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Calling all HID/Electrical gurus

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I will also post this in the WR specific section but I figured I'd start here since it's a little more general. I drive a 2005 WR450F and for those not familiar with the Yammies, the stator is wound to output 75 Watts AC for lighting and 25 watts DC for the CDI and charging. I have a HID kit installed directly to the battery but I'm in the midst of moving so cash is too tight for the trail tech 100w DC stator kit so as a result I'm using the 25watt circut that powers the CDI and charging circut for the lights. My battery is new but doesn't last long since the light pulls more power then the stator puts out DC all together so there isn't any juice left to charge the battery and once it dies the lights freak out and I'm sure won't be long for this world if I keep them this way. I'm considering building a bridge circut using 4 6amp Diodes to convert the AC lines to DC and run the HID off of the current headlight circuit. This would allow more power for the HID and would eliminate the possibility of a no-start scenario should the battery flatline completly. I would also probably add a switch to allow me to turn the light off if need be. Can anyone verify whether this will work? The current fusing to the HID is 10amps so the diodes would be big enough, plus they're free :busted:

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Do you plan for the battery to act as the voltage regulator? It's still not going to last long it will likely get cooked and your voltage will vary considerably, not sure if that is ok for HID? A better idea would be to use a proper regulator/rectifier (probably full-wave but you need to see a stator diagram to determine) and a capacitor. Your permanent-magnet stator/rotor is only capable of producing AC voltage so you already have some sort of reg/rec to get your DC leg. I would also expect you CDI to be an AC cdi though I've never worked with those. Best be sure before proceeding.

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If I am understanding your plan you are intending to isolate the HID from the battery? I have tried to run HID on diode rectified circuits without a battery it did not work. I did not need the battery for starting so I didn't want the weight. I think the pulsing DC didn't go over well with the light and it would continuously retry to start the light - I suspect the same is happening when your battery discharges. Oh - adding a capacitor did not help me either. Good luck

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All of the above is doable, TrailTech has the parts and technical assistance.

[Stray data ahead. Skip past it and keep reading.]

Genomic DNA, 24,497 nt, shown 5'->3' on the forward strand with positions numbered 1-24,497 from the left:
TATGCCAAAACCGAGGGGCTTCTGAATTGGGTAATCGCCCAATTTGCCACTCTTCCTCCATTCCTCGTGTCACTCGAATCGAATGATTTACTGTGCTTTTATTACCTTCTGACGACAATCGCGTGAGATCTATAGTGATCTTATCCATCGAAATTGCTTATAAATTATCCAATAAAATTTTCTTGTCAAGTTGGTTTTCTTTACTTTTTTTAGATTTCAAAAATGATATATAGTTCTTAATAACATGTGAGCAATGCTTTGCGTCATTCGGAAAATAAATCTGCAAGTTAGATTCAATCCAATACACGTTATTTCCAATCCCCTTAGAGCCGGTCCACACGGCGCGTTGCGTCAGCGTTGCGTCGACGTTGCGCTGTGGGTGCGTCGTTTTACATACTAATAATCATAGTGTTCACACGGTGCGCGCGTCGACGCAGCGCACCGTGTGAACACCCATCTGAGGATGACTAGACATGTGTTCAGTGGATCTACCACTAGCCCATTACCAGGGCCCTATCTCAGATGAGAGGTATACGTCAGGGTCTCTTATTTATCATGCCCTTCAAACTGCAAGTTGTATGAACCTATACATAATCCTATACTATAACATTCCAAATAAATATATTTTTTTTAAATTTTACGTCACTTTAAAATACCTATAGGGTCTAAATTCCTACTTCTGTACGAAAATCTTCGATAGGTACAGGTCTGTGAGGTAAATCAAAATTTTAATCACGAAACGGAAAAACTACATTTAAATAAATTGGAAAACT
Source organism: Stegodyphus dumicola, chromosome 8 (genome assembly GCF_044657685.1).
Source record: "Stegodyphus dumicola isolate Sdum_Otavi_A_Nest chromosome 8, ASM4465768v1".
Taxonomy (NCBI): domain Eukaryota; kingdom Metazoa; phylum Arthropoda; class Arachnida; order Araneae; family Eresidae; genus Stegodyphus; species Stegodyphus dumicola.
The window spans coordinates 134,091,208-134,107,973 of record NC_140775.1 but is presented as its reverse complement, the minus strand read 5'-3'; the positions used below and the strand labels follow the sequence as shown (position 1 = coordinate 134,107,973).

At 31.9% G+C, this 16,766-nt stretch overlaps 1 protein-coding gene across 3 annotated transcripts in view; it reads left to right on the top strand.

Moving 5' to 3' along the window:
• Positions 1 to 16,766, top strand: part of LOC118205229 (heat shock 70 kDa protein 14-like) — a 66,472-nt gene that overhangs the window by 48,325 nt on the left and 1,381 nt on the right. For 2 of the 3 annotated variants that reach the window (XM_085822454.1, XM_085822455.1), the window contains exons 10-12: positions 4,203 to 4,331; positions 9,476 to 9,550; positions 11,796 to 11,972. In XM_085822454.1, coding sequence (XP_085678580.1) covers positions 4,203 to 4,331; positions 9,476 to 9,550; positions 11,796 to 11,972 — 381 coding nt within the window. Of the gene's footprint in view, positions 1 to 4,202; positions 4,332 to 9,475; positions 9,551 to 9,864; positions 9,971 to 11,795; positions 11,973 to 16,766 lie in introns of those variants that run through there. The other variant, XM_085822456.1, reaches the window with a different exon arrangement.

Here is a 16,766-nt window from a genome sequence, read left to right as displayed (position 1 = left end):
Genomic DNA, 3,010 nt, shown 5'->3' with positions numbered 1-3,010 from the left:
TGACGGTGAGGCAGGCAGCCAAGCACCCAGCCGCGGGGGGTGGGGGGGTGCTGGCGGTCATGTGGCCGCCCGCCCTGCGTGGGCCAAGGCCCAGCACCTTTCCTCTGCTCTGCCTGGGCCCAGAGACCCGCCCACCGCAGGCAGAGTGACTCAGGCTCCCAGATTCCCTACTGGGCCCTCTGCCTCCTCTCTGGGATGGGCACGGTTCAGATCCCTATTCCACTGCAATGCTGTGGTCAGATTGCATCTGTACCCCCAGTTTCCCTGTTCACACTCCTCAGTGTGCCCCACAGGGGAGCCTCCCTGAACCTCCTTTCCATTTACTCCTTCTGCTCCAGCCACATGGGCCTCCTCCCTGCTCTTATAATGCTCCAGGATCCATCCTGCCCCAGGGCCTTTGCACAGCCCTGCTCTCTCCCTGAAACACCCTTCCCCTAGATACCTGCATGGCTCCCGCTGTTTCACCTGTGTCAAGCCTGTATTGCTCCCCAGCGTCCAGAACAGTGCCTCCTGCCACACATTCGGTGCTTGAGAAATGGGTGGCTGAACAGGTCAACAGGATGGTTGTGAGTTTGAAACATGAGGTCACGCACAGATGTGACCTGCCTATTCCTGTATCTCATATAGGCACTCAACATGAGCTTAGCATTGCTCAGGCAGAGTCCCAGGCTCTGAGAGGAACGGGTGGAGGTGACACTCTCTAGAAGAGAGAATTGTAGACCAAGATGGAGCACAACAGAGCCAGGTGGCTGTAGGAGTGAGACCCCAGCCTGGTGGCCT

I converted an AC lighting circuit on a XR to DC using a rectifier/regulator and a capacitor as a battery substitute (it provides filter function of a battery so the regulator works properly).

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I have no intention of removing the battery, I simply need more wattage to be able to power the light as well as charge the battery. I'm hoping that the current AC side could be used for it. Anyone know if the stock regulator/rectifier would handle the additional wattage? If so I'll just double the AC side into it with the bridge and use that instead.

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I would guess with your 75w ac system you could wire in a regulator rectifier and get around 50-65w dc current assuming all your connections are good, As a HID depending on the draw of your current system i would guys that's more than enough.

I ran a 35w 8" hid off of a 55w stator no problem.

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my ktm has the same setup, I used radio shack parts, cost me a couple bucks

I used..

radio shack 4700uf capacitor across high beam hot to ground, this stabilizes voltage to the relay that moves the magnet

radio shack 50v 25amp bridge rectifier, this converts the single yellow/red wire from AC to DC

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my ktm has the same setup, I used radio shack parts, cost me a couple bucks

I used..

radio shack 4700uf capacitor across high beam hot to ground, this stabilizes voltage to the relay that moves the magnet

radio shack 50v 25amp bridge rectifier, this converts the single yellow/red wire from AC to DC

I would try this and if it fails, just connect the ac to battery throught the rectifier, that should work too. Best option of course is to modify the stator and use different "sled-type" regulator/rectifier with two yellow wires like rickystator posted. I don't know how easy or possible it is to modify a wr stator though.

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